Today, Thursday 20th November 2014, at 11am, Women’s Aid is holding a minute’s silence outside Dáil Éireann in memory of 78 women murdered by their partners or ex-partners since 1996. 10 children who were murdered alongside their mothers will also be remembered. The event features a sombre display of 78 pairs of women’s shoes and 10 pairs of children’s shoes outside Leinster House that act as the starkest reminder of the dangerous and sometimes fatal nature of domestic abuse.
Speaking at the event, Margaret Martin, Director of Women’s Aid says: “Since 1996, 78 women have been murdered by a current or former intimate partner. Women’s Aid records show that this represents over half of all resolved female homicide cases (53%). With 1 in every 2 women murdered being killed by a current or former boyfriend, partner or husband it is imperative that we act now before more lives are stolen.”
A situation of domestic abuse is a very common context in which female homicide occurs. Women’s Aid believes that increased recognition and management of risk factors for intimate partner homicide would lead to an improved response to domestic abuse by the State and its agencies. Ms Martin explains, “Risk factors for intimate partner homicide include physical abuse, threats to kill, controlling behaviour, stalking and harassment. Separation is also a risk factor for escalating violence and is often the most dangerous time for women in abusive relationships. These types of abuse are disclosed every day by women ringing our National Freephone Helpline.”
Ms Martin continues, “Domestic abuse is a hidden and misunderstood issue in Irish society. One in five women in Ireland experiences domestic violence including physical, emotional, sexual and financial abuse. Over 17,000 calls were answered by the Women’s Aid National Freephone Helpline in 2013. We listened to women disclose shocking levels of abuse. Many women felt that their situation was not being treated as seriously as it should be. Women spoke of inconsistent responses by State institutions and agencies such as the Courts and Gardaí. These experiences were supported by the recent Garda Inspectorate Report into Crime Investigation which, despite highlighting cases of individual good practice, showed up very serious gaps in the official response to domestic abuse cases.”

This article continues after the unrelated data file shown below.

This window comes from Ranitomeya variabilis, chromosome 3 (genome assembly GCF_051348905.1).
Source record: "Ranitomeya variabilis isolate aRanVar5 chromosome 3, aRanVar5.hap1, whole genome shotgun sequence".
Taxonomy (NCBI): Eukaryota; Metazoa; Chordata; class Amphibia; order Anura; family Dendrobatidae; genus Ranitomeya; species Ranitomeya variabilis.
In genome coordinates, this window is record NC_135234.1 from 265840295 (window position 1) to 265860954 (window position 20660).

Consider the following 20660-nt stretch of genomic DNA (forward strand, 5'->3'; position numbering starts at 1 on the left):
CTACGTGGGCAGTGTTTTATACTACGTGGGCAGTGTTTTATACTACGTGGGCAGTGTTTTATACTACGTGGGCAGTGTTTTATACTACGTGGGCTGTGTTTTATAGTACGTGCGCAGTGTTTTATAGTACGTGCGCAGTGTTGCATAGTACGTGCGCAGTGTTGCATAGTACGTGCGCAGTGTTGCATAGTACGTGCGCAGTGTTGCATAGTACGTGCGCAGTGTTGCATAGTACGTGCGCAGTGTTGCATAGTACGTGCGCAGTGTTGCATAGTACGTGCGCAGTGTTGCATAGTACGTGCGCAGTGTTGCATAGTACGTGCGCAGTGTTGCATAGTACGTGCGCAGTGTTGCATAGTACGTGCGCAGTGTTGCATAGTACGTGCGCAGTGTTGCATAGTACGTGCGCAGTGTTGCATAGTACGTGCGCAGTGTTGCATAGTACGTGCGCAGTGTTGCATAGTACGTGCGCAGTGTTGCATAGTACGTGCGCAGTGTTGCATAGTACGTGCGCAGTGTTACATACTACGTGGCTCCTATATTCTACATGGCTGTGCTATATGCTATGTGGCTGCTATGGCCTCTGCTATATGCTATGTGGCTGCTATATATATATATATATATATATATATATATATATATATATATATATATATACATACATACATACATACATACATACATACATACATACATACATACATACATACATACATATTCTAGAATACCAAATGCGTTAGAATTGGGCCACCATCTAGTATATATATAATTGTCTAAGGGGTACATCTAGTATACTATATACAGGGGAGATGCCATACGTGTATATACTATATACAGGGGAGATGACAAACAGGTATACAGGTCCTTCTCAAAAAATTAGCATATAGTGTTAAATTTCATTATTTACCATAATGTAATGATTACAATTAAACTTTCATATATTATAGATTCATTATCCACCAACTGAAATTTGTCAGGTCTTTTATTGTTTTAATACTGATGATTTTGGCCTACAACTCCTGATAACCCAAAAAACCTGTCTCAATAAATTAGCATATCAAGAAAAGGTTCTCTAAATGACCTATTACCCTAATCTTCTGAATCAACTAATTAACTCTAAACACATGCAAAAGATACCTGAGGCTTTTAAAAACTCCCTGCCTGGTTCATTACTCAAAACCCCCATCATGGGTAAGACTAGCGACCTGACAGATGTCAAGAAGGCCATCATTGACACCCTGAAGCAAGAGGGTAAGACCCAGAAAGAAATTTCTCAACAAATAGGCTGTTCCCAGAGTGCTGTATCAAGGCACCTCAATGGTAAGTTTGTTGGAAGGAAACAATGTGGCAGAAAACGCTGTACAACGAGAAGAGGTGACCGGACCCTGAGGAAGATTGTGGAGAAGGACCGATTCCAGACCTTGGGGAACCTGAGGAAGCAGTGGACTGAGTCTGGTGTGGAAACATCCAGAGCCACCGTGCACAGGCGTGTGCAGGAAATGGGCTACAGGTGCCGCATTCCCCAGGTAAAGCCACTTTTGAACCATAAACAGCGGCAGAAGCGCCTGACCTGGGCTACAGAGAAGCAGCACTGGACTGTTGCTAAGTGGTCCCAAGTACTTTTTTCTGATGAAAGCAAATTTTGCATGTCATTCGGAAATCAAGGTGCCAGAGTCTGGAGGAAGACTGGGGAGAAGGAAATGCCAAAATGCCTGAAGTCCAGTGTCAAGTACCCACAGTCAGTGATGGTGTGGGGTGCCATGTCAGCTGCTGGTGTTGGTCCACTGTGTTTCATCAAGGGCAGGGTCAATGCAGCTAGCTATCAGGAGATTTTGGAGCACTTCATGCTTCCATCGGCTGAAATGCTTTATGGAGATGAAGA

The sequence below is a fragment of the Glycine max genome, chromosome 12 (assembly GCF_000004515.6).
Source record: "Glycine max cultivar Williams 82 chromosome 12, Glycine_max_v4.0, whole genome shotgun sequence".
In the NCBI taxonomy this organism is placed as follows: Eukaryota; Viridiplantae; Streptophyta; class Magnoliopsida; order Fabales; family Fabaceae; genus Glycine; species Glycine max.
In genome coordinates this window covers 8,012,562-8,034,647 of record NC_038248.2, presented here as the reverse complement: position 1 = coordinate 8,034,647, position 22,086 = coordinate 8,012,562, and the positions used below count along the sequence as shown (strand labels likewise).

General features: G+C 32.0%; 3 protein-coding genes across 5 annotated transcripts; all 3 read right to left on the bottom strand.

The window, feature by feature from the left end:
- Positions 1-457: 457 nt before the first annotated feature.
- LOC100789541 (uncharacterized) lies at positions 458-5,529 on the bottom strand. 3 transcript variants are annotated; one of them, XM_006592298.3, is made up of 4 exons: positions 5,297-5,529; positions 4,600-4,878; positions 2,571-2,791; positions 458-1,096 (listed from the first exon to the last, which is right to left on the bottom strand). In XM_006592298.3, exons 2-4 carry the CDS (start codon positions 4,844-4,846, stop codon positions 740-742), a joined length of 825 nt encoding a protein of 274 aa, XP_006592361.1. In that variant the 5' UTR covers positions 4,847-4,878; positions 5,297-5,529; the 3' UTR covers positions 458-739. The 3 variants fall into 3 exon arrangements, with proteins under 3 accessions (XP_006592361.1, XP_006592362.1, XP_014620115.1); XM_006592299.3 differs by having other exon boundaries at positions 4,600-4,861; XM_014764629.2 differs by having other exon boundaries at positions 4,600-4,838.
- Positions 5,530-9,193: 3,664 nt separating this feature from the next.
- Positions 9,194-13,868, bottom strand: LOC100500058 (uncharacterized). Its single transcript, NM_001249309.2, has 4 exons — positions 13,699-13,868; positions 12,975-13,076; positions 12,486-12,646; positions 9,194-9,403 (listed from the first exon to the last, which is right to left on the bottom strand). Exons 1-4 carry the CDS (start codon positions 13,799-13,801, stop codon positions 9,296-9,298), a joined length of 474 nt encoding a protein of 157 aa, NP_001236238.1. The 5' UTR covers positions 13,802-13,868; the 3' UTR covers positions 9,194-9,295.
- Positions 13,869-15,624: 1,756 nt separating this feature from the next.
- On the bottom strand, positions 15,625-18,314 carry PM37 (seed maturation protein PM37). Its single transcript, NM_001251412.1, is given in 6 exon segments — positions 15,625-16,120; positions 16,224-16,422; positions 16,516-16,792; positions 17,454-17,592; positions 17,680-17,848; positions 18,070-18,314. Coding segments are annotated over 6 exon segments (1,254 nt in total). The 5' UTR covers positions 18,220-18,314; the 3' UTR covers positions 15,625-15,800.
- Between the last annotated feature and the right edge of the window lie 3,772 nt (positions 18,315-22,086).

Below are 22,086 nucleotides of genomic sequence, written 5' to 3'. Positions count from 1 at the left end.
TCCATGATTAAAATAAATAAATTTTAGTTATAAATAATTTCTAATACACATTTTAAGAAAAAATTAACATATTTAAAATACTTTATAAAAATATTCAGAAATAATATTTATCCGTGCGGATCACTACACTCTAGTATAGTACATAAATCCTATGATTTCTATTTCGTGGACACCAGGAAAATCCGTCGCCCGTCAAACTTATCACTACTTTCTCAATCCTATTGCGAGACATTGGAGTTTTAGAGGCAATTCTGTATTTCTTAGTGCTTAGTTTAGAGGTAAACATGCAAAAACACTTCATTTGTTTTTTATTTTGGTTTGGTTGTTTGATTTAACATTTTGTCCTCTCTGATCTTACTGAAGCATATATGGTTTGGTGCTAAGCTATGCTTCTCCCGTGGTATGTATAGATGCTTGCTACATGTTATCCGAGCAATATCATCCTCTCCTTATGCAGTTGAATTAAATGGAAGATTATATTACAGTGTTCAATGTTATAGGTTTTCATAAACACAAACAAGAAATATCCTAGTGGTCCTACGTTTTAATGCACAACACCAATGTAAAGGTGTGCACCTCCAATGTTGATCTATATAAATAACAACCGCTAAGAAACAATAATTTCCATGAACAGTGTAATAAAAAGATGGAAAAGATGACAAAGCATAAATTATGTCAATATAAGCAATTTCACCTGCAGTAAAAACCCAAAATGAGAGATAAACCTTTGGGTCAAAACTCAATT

Ms Martin says, “Women’s Aid firmly believes that we cannot leave the safety of women and children to chance. It is a very serious crime with very serious and wide ranging outcomes for women and children, the bleakest of which we are highlighting today.”
Women’s Aid says there is much to welcome the recent publication by the Justice Committee of its report on hearings on domestic and sexual violence. This includes the recommendation for Emergency Barring Orders, the creation of the criminal offence of stalking and the call to ratify the Istanbul Convention on Combating Violence against Women and Domestic Violence, all of which Women’s Aid has called for over many years. Ms Martin says, “Many of the recommendations outlined in the Justice Committee report are very commendable and they have the real potential to increase the safety of women and children experiencing abuse. However, there needs to be continued momentum that will push for these changes to be realised, properly resourced and implemented with tangible, long lasting safe outcomes for women and children at risk from abuse. We also welcome the forthcoming National Strategy on Domestic, Sexual and Gender Based Violence as a real opportunity to make significant advances in how Ireland responds to domestic abuse.”
Ms Martin concludes, “Today, Women’s Aid stands outside Dáil Éireann to firmly say that the power to end domestic violence rests here in the hands of the Government and our elected representatives. It must not be wasted. Lives depend on it.”
Memoriam cards remembering the 78 women have been distributed to politicians, media, domestic and sexual violence services and other organisations nationwide. The minute’s silence takes place ahead of the International Day Opposing Violence against Women (25th November 2014) and the start of the Women’s Aid One in Five Women Awareness Campaign.
Women’s Aid National Freephone Helpline 1800 341 900, 10am to 10pm, 7 days a week. www.womensaid.ie
For further information contact Christina Sherlock or Sarah Clarkin on 01-678 8858 or 087 919 2457.
Notes to editors/producers: